Puerto Vallarta: Mexico's trendy resort is also mindful of tradition TWO SIDES OF Paradise

September 25, 1994|By Jay Clarke | Jay Clarke,Knight-Ridder News Service

Thirty years after Liz Taylor and Richard Burton put Puerto Vallarta on the map with a torrid romance, this once-placid little seaside village on the west coast of Mexico has become a major resort.

In what used to be a fishing hole, a half-dozen mega-hotels now rise, each with enormous pools set amid forests of coconut palms. As fat yachts ride at anchor in the marina, vacationers from all over the world stroll on the harbor's boardwalk, pausing to browse in boutiques or sip a cool drink at an outdoor cafe.

This is the new Puerto Vallarta, a clone of the glitzy developments in Ixtapa and Cancun, two other of Mexico's made-to-order resorts.

But the old Puerto Vallarta still exists, thank goodness, and despite 30 years of commercialism since Ms. Taylor and Burton trysted during the 1963-1964 filming of John Huston's "Night of the Iguana," it has retained much of its charm.

Downtown streets remain cobbled, making a taxi ride seem more like a tank attack through a rock-strewn field. But a stroll under the palms along the beach-hugging promenade known as the Malecon is pure pleasure.

During the day, close to the famous sea-horse bronze that has become an unofficial symbol of Vallarta, Malecon strollers can pop in and out of boutiques, pause for refreshment and sea views at a sidewalk cafe, and watch parasailers take off and land on the beach.

Another enjoyable part of town lies on an island in the Cuale River, which bisects Puerto Vallarta. Restaurants, shops and a museum stand on the small island, along with a memorial statue to John Huston.

A couple blocks away from the main plaza stands the remarkable Guadalupe cathedral, whose concrete crown, completed in 1963, is a replica of one worn by Empress Carlota in the 1860s.

A block or so up the hill is Gringo Gulch, so named because a number of American expatriates have bought homes there. Most prominent were Burton and Ms. Taylor, whose former home is easily distinguished by its pedestrian bridge over the road.

In the late afternoon, when the sinking sun glistens on the Pacific rollers and bathes the crown of the cathedral in gold, hundreds gather to sit at seaside cafes along the Malecon to toast the coming of another enchanted evening.

Sunset watching is almost a ritual here. While tourists often head for places like El Set, American and Canadian expatriates living here prefer Daiquiri Dick's.

"We sit in palapas [open, thatched-roof structures] on the beach, play cards, drink and feed the cats," said Carolyn Holstein, who in 1990 bought the Taylor-Burton home, Casa Kimberly, and converted it into a bed and breakfast.

Most visitors, however, hang out in the bars and cafes that run the length of the Malecon. Carlos O'Brian's, a hangout since the turn of the century, with photos of Zapata and Pancho Villa on the walls, is particularly popular with the young crowd.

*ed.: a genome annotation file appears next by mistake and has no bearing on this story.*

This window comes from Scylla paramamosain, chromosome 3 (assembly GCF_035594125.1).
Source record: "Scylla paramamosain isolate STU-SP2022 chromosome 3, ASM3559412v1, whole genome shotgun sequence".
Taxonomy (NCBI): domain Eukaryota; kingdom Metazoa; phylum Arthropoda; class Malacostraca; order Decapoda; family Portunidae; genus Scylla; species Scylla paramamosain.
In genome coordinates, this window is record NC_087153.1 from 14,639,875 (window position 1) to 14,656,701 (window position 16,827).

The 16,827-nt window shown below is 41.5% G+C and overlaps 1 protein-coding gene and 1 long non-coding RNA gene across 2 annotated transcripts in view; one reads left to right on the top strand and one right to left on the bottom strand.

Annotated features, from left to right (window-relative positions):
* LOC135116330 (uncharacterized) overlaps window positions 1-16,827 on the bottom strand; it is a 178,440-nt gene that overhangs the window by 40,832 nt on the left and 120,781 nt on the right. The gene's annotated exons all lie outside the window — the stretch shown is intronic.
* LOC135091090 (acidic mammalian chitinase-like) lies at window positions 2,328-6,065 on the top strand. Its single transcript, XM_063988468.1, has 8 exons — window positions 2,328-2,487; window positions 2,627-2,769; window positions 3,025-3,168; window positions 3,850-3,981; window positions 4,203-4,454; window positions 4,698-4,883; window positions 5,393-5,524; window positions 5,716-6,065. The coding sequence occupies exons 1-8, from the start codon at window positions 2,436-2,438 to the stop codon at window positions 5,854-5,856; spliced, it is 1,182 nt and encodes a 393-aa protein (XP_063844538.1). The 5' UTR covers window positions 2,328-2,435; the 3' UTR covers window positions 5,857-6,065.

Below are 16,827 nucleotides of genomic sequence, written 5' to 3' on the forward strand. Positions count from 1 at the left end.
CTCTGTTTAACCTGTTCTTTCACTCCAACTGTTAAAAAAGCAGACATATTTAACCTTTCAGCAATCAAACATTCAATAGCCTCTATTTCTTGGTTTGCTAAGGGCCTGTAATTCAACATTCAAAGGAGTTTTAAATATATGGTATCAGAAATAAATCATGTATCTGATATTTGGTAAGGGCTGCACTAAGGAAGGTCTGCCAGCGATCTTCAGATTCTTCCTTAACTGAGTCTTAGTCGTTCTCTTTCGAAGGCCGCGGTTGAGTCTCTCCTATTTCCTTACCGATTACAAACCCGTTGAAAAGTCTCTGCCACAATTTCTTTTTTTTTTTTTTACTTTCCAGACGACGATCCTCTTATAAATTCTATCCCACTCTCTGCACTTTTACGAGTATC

A good many Americans have bought time-share apartments here, becoming part-time expatriates.

One of them, Manny Sahim of Napa, Calif., has been coming here for years. "There were only two hotels here when I came for the first time 18 years ago," he noted.

What does he like best about Puerto Vallarta? "It's a lively place. You can do anything you want -- not just shopping."

Indeed, while shopping is a major activity, Puerto Vallarta also is known for its many excellent restaurants, an active night life and its variety of outdoor activities -- everything from horseback riding and jungle excursions to deep-sea fishing and windsurfing.

Two other frequent visitors, Mike and Ginger Jacobs of Dallas, find Puerto Vallarta on the expensive side, but they like it anyway.

To stretch their dollars, Mr. and Mrs. Jacobs take buses rather than taxis, as do many other expatriates and savvy visitors. "You can go all the way from the marina [several miles north of town] to Mismaloya [several miles south of town] for just a peso [about 35 cents]," he said.

Not only is the taxi fare from downtown to the marina more expensive at $7, the bus gets there just about as fast.

The Jacobs also keep an eye out for bargains. "At Bayou Brazil, you can get a five-course meal for $10," Mr. Jacobs pointed out. Another reasonably priced restaurant favored by some locals is Cafe de Olla.

Dining here runs the gamut from inexpensive to very expensive, and the cuisines range from native Mexican to haute French.

Ever since "The Love Boat" television show made Puerto Vallarta a major port of call, cruise ships have brought a substantial number of visitors to the city. During the winter months, about 35 ships a month stop here.

For such short-term visitors, Puerto Vallarta's romantic reputation is part of the town's allure.

"It's so clean and gorgeous. Much cleaner than Mazatlan [another cruise port of call on the Mexican Riviera]," said Doug and Terry Chapman of Las Vegas, in town only for a few hours off the cruise ship Nordic Prince. "We're definitely coming back."

That's the kind of love talk Puerto Vallarta likes to hear.

IF YOU GO . . .

Information: Mexican Government Tourist Office, 128 Aragon Ave., Coral Gables, Fla. 33134; (305) 443-9160, 9 a.m. to 5 p.m.; or (800) 446-3942 any time.

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